Avalanche Beacon Saves Life of Buried Snowmobiler in Sublette County

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PINEDALE — The Sublette County Sheriff’s Office and Tip Top Search and Rescue responded to an SOS beacon activated by snowmobilers after an avalanche in the Horse Creek recreation area.

According to the Sublette County Sheriff’s Office press release, on February 7, 2018 at approximately 3:50pm the Sublette County Sheriff’s Office received an SOS beacon from an InReach personal location device in the Horse Creek area.

Through continued communication with the three-man party from Utah via the InReach device, it was discovered there had been an avalanche. The avalanche occurred in the Lead Creek drainage where they had been snow machining.

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One of the three men had been buried in the avalanche for just over 10 minutes before the other two were able to successfully dig him out.

The buried rider was unconscious and not breathing initially but began breathing on his own once they were able to dig him out.

TipTop Search and Rescue requested help from Teton County Search and Rescue members with their helicopter asset to help assist with the mission and possible extraction of the patient.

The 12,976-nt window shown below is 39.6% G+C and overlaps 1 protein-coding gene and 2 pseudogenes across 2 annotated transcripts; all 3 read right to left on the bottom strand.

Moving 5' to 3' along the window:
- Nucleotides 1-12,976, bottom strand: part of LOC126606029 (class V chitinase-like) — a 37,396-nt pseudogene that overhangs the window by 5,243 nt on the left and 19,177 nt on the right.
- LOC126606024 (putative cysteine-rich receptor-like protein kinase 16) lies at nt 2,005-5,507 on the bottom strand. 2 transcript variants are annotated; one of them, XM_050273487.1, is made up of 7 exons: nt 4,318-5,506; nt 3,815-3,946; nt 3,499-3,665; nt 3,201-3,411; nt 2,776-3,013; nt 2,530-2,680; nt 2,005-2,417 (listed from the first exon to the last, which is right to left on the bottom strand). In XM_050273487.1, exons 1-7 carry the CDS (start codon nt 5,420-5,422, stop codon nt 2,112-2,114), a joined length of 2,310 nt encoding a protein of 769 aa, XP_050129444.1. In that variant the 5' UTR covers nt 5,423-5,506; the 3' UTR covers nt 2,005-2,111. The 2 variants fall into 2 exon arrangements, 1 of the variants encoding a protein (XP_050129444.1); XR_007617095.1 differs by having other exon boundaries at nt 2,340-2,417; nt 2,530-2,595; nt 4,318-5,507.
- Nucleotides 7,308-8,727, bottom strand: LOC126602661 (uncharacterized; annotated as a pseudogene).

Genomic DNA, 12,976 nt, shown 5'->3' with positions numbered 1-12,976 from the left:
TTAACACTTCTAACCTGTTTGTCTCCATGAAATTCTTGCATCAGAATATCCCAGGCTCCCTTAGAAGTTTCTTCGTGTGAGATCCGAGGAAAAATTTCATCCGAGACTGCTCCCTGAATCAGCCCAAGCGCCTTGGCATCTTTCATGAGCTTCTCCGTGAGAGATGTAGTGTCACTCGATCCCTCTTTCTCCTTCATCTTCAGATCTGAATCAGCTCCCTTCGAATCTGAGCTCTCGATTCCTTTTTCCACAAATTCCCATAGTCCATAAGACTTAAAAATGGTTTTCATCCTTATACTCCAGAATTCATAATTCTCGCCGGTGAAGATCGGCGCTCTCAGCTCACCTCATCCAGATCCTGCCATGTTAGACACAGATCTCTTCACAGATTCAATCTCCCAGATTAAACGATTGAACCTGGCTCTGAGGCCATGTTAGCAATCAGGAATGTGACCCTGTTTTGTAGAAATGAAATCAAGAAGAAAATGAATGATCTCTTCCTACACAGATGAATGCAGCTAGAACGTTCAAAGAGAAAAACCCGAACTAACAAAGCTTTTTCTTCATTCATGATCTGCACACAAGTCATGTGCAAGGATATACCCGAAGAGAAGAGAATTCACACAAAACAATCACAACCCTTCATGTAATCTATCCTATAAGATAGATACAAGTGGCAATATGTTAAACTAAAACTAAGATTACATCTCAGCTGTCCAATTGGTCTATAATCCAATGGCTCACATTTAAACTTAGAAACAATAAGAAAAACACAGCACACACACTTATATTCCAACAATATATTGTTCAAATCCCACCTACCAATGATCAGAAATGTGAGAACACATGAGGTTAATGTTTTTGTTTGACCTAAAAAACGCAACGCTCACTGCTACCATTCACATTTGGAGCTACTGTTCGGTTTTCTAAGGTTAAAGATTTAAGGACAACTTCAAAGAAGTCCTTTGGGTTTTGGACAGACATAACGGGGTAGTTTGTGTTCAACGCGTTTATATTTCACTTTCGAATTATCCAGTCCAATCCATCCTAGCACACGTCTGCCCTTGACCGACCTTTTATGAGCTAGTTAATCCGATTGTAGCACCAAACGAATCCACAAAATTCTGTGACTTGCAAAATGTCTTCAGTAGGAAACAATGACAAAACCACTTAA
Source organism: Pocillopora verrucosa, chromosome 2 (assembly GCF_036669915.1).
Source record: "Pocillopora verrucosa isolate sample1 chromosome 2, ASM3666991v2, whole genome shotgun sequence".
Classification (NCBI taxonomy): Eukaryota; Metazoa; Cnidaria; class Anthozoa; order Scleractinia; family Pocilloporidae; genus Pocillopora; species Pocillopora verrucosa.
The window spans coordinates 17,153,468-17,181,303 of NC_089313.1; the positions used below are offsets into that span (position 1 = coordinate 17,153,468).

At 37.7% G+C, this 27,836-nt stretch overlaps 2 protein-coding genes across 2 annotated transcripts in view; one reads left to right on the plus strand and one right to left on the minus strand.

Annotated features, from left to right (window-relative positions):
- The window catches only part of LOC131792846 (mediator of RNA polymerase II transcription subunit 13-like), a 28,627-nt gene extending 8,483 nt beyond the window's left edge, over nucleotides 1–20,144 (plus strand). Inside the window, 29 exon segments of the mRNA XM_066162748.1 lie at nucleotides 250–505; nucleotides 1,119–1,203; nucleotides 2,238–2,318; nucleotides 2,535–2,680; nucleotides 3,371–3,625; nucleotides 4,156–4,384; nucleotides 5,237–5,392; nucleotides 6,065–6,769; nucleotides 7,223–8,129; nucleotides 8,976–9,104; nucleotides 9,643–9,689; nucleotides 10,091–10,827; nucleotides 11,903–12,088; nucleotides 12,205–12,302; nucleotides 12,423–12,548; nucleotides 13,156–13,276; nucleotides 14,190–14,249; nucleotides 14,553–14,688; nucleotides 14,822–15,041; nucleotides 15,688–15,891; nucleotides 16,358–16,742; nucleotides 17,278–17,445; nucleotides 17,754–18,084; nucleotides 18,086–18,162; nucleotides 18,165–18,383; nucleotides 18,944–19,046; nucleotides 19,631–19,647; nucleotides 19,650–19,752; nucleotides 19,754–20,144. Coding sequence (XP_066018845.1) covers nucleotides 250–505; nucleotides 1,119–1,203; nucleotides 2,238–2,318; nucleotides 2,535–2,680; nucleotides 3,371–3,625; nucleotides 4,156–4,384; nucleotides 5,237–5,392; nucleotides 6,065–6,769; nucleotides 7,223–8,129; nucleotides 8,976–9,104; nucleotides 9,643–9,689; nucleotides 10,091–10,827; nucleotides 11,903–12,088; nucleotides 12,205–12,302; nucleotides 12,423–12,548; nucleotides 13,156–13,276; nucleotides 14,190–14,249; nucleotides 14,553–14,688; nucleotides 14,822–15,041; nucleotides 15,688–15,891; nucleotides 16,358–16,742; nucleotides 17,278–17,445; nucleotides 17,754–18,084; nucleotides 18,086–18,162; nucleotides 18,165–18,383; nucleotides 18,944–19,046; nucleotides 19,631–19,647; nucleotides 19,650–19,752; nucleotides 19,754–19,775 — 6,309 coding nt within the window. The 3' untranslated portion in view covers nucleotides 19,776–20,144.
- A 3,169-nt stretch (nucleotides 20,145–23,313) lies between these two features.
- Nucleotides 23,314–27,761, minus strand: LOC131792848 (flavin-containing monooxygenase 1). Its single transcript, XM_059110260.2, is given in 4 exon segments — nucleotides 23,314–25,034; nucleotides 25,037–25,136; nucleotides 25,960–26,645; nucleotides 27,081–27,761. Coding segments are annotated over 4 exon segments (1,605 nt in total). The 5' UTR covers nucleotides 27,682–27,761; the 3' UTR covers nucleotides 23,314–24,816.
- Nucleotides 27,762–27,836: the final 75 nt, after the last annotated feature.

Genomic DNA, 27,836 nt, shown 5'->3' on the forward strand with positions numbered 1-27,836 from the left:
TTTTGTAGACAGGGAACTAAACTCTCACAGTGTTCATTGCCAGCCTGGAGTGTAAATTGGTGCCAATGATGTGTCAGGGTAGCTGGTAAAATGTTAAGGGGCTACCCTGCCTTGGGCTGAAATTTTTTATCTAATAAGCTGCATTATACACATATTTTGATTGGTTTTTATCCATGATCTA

TipTop’s avalanche response team was deployed from the Horse Creek parking lot and located the party.

The reporting party and patient were found with three Teton County Search and Rescue members who had been dropped off at the scene via helicopter, but the ground weather and strong winds prevented the helicopter from landing or assisting further in the extraction.

The Teton Search and Rescue members had already packaged the patient for transport. He was then transported out via rescue sled to an ambulance that was staged at the Dry Beaver Parking lot.

The patient was taken via ambulance to the Pinedale Medical Clinic where emergency staff was waiting.

The buried rider was evaluated, cleared and released by medical staff late last night with only minor injuries.

This rescue and successful recovery of the buried rider was due greatly to the quick thinking of his fellow riders. They were prepared and had the ability to activate 911 via the InReach location device prior to locating the buried rider. This greatly improved the response time of the rescuers.

The other two riders were also successful in following the steps of Companion Rescue to locate and save their fellow rider from suffocation. A big thank you to all involved in helping get all three riders out of the mountains and to the appropriate medical care safely.

This incident serves as a great reminder to know the terrain and conditions of the area, have the proper gear, and most importantly have the proper training to help your fellow man.